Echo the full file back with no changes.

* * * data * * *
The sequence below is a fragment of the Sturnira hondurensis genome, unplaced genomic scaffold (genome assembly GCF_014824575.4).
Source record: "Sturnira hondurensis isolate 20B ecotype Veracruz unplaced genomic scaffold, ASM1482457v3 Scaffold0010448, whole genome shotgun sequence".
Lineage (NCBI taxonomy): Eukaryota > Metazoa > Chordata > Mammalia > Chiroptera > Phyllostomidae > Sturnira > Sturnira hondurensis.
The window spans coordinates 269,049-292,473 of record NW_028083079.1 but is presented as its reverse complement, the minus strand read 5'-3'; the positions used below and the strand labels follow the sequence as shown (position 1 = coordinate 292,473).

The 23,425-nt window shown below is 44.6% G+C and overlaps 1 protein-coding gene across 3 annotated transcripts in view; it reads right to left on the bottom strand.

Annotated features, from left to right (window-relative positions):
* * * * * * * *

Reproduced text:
The sequence below is a fragment of the Sturnira hondurensis genome, unplaced genomic scaffold (genome assembly GCF_014824575.4).
Source record: "Sturnira hondurensis isolate 20B ecotype Veracruz unplaced genomic scaffold, ASM1482457v3 Scaffold0010448, whole genome shotgun sequence".
Lineage (NCBI taxonomy): Eukaryota > Metazoa > Chordata > Mammalia > Chiroptera > Phyllostomidae > Sturnira > Sturnira hondurensis.
The window spans coordinates 269,049-292,473 of record NW_028083079.1 but is presented as its reverse complement, the minus strand read 5'-3'; the positions used below and the strand labels follow the sequence as shown (position 1 = coordinate 292,473).

The 23,425-nt window shown below is 44.6% G+C and overlaps 1 protein-coding gene across 3 annotated transcripts in view; it reads right to left on the bottom strand.

Annotated features, from left to right (window-relative positions):